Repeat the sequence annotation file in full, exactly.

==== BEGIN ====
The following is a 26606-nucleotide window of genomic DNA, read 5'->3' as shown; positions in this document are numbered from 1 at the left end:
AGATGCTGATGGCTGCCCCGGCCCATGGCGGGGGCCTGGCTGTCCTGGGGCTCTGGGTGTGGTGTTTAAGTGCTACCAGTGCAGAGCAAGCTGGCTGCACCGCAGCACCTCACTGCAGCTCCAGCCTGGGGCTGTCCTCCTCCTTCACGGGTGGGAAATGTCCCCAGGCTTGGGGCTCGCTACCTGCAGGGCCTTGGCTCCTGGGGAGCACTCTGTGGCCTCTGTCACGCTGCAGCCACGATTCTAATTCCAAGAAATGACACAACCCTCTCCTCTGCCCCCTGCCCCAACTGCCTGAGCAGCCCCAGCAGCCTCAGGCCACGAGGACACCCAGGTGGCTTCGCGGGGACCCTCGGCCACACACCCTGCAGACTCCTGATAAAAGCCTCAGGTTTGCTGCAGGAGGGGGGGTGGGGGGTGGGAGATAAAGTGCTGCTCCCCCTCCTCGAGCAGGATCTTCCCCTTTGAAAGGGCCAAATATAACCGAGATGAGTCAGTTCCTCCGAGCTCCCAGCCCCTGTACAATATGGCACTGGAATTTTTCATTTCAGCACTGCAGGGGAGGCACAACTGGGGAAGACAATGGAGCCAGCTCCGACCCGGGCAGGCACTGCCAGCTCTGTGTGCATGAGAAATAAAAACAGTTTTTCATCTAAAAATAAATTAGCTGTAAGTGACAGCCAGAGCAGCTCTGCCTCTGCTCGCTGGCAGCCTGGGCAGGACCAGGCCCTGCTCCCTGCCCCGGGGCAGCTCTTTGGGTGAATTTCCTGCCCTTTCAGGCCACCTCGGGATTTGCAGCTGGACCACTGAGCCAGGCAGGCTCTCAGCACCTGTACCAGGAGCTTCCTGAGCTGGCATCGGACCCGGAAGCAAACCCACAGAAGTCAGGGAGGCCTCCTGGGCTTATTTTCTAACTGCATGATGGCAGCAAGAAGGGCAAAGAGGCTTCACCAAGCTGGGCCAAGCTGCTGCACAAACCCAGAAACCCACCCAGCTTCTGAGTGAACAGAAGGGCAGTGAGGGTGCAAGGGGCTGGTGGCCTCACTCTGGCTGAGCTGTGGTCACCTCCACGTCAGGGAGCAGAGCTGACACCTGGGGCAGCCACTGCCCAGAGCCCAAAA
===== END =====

The following is a 26606-nucleotide window of genomic DNA, read 5'->3' as shown; positions in this document are numbered from 1 at the left end:
AGATGCTGATGGCTGCCCCGGCCCATGGCGGGGGCCTGGCTGTCCTGGGGCTCTGGGTGTGGTGTTTAAGTGCTACCAGTGCAGAGCAAGCTGGCTGCACCGCAGCACCTCACTGCAGCTCCAGCCTGGGGCTGTCCTCCTCCTTCACGGGTGGGAAATGTCCCCAGGCTTGGGGCTCGCTACCTGCAGGGCCTTGGCTCCTGGGGAGCACTCTGTGGCCTCTGTCACGCTGCAGCCACGATTCTAATTCCAAGAAATGACACAACCCTCTCCTCTGCCCCCTGCCCCAACTGCCTGAGCAGCCCCAGCAGCCTCAGGCCACGAGGACACCCAGGTGGCTTCGCGGGGACCCTCGGCCACACACCCTGCAGACTCCTGATAAAAGCCTCAGGTTTGCTGCAGGAGGGGGGGTGGGGGGTGGGAGATAAAGTGCTGCTCCCCCTCCTCGAGCAGGATCTTCCCCTTTGAAAGGGCCAAATATAACCGAGATGAGTCAGTTCCTCCGAGCTCCCAGCCCCTGTACAATATGGCACTGGAATTTTTCATTTCAGCACTGCAGGGGAGGCACAACTGGGGAAGACAATGGAGCCAGCTCCGACCCGGGCAGGCACTGCCAGCTCTGTGTGCATGAGAAATAAAAACAGTTTTTCATCTAAAAATAAATTAGCTGTAAGTGACAGCCAGAGCAGCTCTGCCTCTGCTCGCTGGCAGCCTGGGCAGGACCAGGCCCTGCTCCCTGCCCCGGGGCAGCTCTTTGGGTGAATTTCCTGCCCTTTCAGGCCACCTCGGGATTTGCAGCTGGACCACTGAGCCAGGCAGGCTCTCAGCACCTGTACCAGGAGCTTCCTGAGCTGGCATCGGACCCGGAAGCAAACCCACAGAAGTCAGGGAGGCCTCCTGGGCTTATTTTCTAACTGCATGATGGCAGCAAGAAGGGCAAAGAGGCTTCACCAAGCTGGGCCAAGCTGCTGCACAAACCCAGAAACCCACCCAGCTTCTGAGTGAACAGAAGGGCAGTGAGGGTGCAAGGGGCTGGTGGCCTCACTCTGGCTGAGCTGTGGTCACCTCCACGTCAGGGAGCAGAGCTGACACCTGGGGCAGCCACTGCCCAGAGCCCAAAA